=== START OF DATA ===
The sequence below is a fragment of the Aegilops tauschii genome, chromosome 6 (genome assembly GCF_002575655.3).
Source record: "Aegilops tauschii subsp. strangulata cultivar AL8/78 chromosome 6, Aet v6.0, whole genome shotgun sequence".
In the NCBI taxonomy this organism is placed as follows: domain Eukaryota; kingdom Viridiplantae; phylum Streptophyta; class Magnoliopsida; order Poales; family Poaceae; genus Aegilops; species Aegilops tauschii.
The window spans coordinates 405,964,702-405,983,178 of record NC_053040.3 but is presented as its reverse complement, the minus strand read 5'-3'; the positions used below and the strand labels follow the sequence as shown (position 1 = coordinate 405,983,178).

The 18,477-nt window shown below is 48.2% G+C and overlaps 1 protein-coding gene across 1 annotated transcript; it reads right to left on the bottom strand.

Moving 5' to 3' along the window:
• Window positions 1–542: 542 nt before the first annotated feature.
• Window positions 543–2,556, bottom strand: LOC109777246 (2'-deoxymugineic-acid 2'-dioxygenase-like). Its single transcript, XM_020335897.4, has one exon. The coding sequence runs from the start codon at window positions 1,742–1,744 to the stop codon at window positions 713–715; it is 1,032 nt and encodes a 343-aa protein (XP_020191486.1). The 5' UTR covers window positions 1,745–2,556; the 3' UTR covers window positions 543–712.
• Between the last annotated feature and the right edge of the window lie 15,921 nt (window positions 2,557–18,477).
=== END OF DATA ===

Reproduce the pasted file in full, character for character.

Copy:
The sequence below is a fragment of the Aegilops tauschii genome, chromosome 6 (genome assembly GCF_002575655.3).
Source record: "Aegilops tauschii subsp. strangulata cultivar AL8/78 chromosome 6, Aet v6.0, whole genome shotgun sequence".
In the NCBI taxonomy this organism is placed as follows: domain Eukaryota; kingdom Viridiplantae; phylum Streptophyta; class Magnoliopsida; order Poales; family Poaceae; genus Aegilops; species Aegilops tauschii.
The window spans coordinates 405,964,702-405,983,178 of record NC_053040.3 but is presented as its reverse complement, the minus strand read 5'-3'; the positions used below and the strand labels follow the sequence as shown (position 1 = coordinate 405,983,178).

The 18,477-nt window shown below is 48.2% G+C and overlaps 1 protein-coding gene across 1 annotated transcript; it reads right to left on the bottom strand.

Moving 5' to 3' along the window:
• Window positions 1–542: 542 nt before the first annotated feature.
• Window positions 543–2,556, bottom strand: LOC109777246 (2'-deoxymugineic-acid 2'-dioxygenase-like). Its single transcript, XM_020335897.4, has one exon. The coding sequence runs from the start codon at window positions 1,742–1,744 to the stop codon at window positions 713–715; it is 1,032 nt and encodes a 343-aa protein (XP_020191486.1). The 5' UTR covers window positions 1,745–2,556; the 3' UTR covers window positions 543–712.
• Between the last annotated feature and the right edge of the window lie 15,921 nt (window positions 2,557–18,477).